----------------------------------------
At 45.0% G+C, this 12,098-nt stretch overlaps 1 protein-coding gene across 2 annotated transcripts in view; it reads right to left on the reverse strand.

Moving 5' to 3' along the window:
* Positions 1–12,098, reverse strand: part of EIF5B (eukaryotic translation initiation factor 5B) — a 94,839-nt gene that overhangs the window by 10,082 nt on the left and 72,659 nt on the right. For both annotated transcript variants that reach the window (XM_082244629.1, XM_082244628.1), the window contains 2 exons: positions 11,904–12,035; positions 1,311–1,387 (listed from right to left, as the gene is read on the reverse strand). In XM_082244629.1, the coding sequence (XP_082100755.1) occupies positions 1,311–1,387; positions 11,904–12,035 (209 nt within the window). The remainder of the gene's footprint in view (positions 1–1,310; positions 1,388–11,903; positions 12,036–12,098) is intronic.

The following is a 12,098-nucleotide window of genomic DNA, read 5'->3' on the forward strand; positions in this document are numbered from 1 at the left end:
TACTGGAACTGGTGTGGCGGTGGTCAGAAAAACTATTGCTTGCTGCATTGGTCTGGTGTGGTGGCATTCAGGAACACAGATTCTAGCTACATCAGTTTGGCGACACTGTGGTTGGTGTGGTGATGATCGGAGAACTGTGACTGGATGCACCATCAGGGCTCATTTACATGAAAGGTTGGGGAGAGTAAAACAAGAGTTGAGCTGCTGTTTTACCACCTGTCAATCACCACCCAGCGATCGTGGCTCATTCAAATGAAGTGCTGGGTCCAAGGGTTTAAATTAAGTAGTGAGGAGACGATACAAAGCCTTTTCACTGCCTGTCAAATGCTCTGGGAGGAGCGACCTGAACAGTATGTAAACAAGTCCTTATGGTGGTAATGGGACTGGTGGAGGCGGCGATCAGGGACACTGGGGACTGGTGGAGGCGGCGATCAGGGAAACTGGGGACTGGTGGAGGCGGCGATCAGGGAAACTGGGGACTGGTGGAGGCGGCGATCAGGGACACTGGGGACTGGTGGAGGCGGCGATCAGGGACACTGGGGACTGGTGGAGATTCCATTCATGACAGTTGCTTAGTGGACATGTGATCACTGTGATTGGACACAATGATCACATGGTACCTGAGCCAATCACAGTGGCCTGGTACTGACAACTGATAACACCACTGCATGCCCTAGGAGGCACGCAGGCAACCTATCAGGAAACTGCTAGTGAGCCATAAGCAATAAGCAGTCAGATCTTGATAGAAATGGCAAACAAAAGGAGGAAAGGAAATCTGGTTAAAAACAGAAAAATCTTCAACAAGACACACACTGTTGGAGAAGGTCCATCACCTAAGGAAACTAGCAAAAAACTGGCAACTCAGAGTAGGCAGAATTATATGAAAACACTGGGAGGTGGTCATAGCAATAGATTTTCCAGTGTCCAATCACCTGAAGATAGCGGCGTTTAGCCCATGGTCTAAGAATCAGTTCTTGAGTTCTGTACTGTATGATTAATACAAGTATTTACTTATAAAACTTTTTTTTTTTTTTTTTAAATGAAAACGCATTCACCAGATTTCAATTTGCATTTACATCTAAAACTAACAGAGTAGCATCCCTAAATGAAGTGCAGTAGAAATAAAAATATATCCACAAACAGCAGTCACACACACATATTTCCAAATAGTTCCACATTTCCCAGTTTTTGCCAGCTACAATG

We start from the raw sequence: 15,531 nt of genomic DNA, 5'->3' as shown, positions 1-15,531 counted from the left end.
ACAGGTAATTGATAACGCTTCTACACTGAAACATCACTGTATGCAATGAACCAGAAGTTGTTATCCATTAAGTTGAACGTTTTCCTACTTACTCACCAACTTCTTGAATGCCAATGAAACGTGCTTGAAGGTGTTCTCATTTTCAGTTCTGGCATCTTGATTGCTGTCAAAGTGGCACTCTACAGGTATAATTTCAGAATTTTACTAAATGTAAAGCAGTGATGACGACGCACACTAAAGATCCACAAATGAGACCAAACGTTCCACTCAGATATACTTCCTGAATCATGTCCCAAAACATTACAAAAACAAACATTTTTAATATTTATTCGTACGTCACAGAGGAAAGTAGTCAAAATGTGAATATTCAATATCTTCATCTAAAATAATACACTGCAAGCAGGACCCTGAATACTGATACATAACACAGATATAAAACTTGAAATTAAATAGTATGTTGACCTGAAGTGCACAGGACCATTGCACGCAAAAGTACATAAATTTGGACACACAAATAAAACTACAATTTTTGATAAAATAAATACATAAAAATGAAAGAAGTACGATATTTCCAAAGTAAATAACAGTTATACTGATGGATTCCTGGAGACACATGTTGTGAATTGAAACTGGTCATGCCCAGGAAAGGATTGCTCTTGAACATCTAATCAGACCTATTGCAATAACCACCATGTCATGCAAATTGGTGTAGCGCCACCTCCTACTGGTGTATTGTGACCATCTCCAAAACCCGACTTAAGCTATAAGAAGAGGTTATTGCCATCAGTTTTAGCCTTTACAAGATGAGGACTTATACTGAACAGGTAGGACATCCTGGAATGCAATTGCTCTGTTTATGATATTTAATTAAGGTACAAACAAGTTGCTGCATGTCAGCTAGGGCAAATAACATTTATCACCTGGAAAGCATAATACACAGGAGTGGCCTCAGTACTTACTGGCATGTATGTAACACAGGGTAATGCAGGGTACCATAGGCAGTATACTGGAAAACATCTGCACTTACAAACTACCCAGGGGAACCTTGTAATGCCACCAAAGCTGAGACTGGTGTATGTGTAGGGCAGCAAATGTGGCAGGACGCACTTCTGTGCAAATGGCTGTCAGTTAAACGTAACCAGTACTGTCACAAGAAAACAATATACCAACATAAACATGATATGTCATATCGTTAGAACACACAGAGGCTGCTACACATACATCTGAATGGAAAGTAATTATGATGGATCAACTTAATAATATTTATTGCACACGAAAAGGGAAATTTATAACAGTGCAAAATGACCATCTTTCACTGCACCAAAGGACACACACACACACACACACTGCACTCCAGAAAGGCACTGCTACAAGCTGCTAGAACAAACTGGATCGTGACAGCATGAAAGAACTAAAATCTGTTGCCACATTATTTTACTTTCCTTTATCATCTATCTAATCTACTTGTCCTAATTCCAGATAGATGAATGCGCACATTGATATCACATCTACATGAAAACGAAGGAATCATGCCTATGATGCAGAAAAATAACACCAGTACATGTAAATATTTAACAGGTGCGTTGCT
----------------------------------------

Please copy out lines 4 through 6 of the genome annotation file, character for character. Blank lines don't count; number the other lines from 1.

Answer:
The following is a 12,098-nucleotide window of genomic DNA, read 5'->3' on the forward strand; positions in this document are numbered from 1 at the left end:
TACTGGAACTGGTGTGGCGGTGGTCAGAAAAACTATTGCTTGCTGCATTGGTCTGGTGTGGTGGCATTCAGGAACACAGATTCTAGCTACATCAGTTTGGCGACACTGTGGTTGGTGTGGTGATGATCGGAGAACTGTGACTGGATGCACCATCAGGGCTCATTTACATGAAAGGTTGGGGAGAGTAAAACAAGAGTTGAGCTGCTGTTTTACCACCTGTCAATCACCACCCAGCGATCGTGGCTCATTCAAATGAAGTGCTGGGTCCAAGGGTTTAAATTAAGTAGTGAGGAGACGATACAAAGCCTTTTCACTGCCTGTCAAATGCTCTGGGAGGAGCGACCTGAACAGTATGTAAACAAGTCCTTATGGTGGTAATGGGACTGGTGGAGGCGGCGATCAGGGACACTGGGGACTGGTGGAGGCGGCGATCAGGGAAACTGGGGACTGGTGGAGGCGGCGATCAGGGAAACTGGGGACTGGTGGAGGCGGCGATCAGGGACACTGGGGACTGGTGGAGGCGGCGATCAGGGACACTGGGGACTGGTGGAGATTCCATTCATGACAGTTGCTTAGTGGACATGTGATCACTGTGATTGGACACAATGATCACATGGTACCTGAGCCAATCACAGTGGCCTGGTACTGACAACTGATAACACCACTGCATGCCCTAGGAGGCACGCAGGCAACCTATCAGGAAACTGCTAGTGAGCCATAAGCAATAAGCAGTCAGATCTTGATAGAAATGGCAAACAAAAGGAGGAAAGGAAATCTGGTTAAAAACAGAAAAATCTTCAACAAGACACACACTGTTGGAGAAGGTCCATCACCTAAGGAAACTAGCAAAAAACTGGCAACTCAGAGTAGGCAGAATTATATGAAAACACTGGGAGGTGGTCATAGCAATAGATTTTCCAGTGTCCAATCACCTGAAGATAGCGGCGTTTAGCCCATGGTCTAAGAATCAGTTCTTGAGTTCTGTACTGTATGATTAATACAAGTATTTACTTATAAAACTTTTTTTTTTTTTTTTTAAATGAAAACGCATTCACCAGATTTCAATTTGCATTTACATCTAAAACTAACAGAGTAGCATCCCTAAATGAAGTGCAGTAGAAATAAAAATATATCCACAAACAGCAGTCACACACACATATTTCCAAATAGTTCCACATTTCCCAGTTTTTGCCAGCTACAATG

We start from the raw sequence: 15,531 nt of genomic DNA, 5'->3' as shown, positions 1-15,531 counted from the left end.